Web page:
As Copenhagen looms, Obama's science advisor John Holdren says "industrialised nations need to get their acts together..and developing countries have to join pretty soon, or we're going to be cooked" (via newscientist).
Holdren still sees a chance for Senate passage of "commitments that will move us onto a declining emissions trajectory", and if so, "we will see a degree of progress at Copenhagen that will surprise people."
For now, Holdren sees cap-and-trade as a vital stepping stone, with "more ambitious" targets to be added over time.
Such adjustments are "likely", says Holdren because two things are going to happen:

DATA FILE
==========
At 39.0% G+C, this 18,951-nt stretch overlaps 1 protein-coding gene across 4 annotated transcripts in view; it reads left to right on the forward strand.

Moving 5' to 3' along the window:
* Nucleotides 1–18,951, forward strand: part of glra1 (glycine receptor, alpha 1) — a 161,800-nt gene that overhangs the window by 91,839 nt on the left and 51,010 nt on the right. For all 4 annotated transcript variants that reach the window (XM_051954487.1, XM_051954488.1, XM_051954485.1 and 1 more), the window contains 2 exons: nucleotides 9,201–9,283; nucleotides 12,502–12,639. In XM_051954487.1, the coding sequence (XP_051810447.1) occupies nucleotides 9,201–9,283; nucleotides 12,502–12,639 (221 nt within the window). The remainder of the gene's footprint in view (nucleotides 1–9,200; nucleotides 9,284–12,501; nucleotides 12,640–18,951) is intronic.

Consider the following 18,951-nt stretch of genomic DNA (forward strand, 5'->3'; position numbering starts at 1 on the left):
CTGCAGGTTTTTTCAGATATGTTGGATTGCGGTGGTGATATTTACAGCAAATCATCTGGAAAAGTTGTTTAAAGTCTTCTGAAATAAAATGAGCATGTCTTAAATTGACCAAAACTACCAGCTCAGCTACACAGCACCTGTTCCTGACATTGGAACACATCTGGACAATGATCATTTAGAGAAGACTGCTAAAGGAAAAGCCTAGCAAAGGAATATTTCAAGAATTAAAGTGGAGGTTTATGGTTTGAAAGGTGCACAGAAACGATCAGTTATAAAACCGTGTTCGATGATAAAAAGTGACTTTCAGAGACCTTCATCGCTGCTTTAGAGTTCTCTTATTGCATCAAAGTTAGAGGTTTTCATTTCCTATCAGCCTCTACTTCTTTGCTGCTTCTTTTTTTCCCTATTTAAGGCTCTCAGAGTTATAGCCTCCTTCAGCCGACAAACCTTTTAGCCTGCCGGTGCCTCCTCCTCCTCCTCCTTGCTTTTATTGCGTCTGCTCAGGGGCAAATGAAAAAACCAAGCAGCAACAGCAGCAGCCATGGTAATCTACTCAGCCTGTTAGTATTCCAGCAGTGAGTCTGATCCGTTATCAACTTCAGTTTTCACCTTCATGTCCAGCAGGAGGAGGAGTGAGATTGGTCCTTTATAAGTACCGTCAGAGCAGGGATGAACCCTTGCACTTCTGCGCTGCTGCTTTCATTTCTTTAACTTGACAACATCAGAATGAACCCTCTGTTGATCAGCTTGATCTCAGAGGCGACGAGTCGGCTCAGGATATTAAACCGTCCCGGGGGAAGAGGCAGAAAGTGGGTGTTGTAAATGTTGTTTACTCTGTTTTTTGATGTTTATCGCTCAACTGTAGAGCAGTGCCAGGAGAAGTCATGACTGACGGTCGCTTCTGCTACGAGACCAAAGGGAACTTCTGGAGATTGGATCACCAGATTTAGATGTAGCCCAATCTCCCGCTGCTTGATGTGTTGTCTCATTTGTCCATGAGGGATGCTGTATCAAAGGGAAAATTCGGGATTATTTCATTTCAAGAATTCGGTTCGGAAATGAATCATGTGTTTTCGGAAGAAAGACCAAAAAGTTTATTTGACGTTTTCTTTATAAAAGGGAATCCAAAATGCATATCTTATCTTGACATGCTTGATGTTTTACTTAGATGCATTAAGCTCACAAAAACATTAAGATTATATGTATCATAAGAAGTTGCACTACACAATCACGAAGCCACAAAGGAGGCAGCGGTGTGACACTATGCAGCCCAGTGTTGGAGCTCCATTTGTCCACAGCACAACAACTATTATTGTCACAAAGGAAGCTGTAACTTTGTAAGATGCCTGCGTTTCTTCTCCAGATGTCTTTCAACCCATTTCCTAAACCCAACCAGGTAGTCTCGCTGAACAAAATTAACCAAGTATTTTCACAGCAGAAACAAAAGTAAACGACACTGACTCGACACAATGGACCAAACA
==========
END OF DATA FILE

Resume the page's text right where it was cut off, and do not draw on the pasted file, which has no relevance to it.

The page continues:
- the damage from climate change is going to continue to escalate
- once you have a real price on greenhouse gas emissions, you're going to see innovation in response.
Says Holdren, this will "make it clear to people that it is easier and less expensive to reduce emissions than they had feared."
Holdren notes that the emission reduction targets in Waxman-Markey amount to "a few per cent below what they were in 1990."
Regarding the ultimate goal of avoiding catastrophic climate change, Holdren notes that "from a scientific standpoint, 350 ppm is better than 450 ppm. The reason 450 ppm has become the mainstream view is that it is close to the best we can do and, at the same time, maybe the worst we can tolerate."
Holdren also talks about white roofs, cellulosic ethanol, and moving closer to where you work in this marvelous interview. Read on!